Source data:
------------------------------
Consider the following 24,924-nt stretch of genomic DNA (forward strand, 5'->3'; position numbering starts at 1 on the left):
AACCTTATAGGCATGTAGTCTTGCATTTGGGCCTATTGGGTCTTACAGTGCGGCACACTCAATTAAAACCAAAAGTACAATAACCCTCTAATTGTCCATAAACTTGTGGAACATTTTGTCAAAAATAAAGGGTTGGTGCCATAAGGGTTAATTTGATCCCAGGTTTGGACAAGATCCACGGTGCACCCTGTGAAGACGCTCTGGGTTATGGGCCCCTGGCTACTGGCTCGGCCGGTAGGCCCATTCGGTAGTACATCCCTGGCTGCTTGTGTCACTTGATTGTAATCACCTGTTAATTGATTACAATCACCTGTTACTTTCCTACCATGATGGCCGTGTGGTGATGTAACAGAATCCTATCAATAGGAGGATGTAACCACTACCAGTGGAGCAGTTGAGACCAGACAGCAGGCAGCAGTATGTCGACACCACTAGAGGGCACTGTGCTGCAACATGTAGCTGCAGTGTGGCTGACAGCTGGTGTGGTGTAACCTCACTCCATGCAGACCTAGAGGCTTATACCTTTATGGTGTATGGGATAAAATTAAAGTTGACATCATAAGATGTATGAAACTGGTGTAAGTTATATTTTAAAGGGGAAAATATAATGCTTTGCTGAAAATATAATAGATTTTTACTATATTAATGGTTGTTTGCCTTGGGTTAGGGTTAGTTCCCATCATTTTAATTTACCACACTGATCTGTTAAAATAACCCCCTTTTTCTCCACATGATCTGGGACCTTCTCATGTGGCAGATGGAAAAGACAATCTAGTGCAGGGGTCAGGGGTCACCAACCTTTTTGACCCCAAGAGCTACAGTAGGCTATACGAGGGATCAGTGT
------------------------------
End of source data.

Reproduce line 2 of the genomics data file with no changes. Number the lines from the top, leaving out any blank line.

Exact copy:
AACCTTATAGGCATGTAGTCTTGCATTTGGGCCTATTGGGTCTTACAGTGCGGCACACTCAATTAAAACCAAAAGTACAATAACCCTCTAATTGTCCATAAACTTGTGGAACATTTTGTCAAAAATAAAGGGTTGGTGCCATAAGGGTTAATTTGATCCCAGGTTTGGACAAGATCCACGGTGCACCCTGTGAAGACGCTCTGGGTTATGGGCCCCTGGCTACTGGCTCGGCCGGTAGGCCCATTCGGTAGTACATCCCTGGCTGCTTGTGTCACTTGATTGTAATCACCTGTTAATTGATTACAATCACCTGTTACTTTCCTACCATGATGGCCGTGTGGTGATGTAACAGAATCCTATCAATAGGAGGATGTAACCACTACCAGTGGAGCAGTTGAGACCAGACAGCAGGCAGCAGTATGTCGACACCACTAGAGGGCACTGTGCTGCAACATGTAGCTGCAGTGTGGCTGACAGCTGGTGTGGTGTAACCTCACTCCATGCAGACCTAGAGGCTTATACCTTTATGGTGTATGGGATAAAATTAAAGTTGACATCATAAGATGTATGAAACTGGTGTAAGTTATATTTTAAAGGGGAAAATATAATGCTTTGCTGAAAATATAATAGATTTTTACTATATTAATGGTTGTTTGCCTTGGGTTAGGGTTAGTTCCCATCATTTTAATTTACCACACTGATCTGTTAAAATAACCCCCTTTTTCTCCACATGATCTGGGACCTTCTCATGTGGCAGATGGAAAAGACAATCTAGTGCAGGGGTCAGGGGTCACCAACCTTTTTGACCCCAAGAGCTACAGTAGGCTATACGAGGGATCAGTGT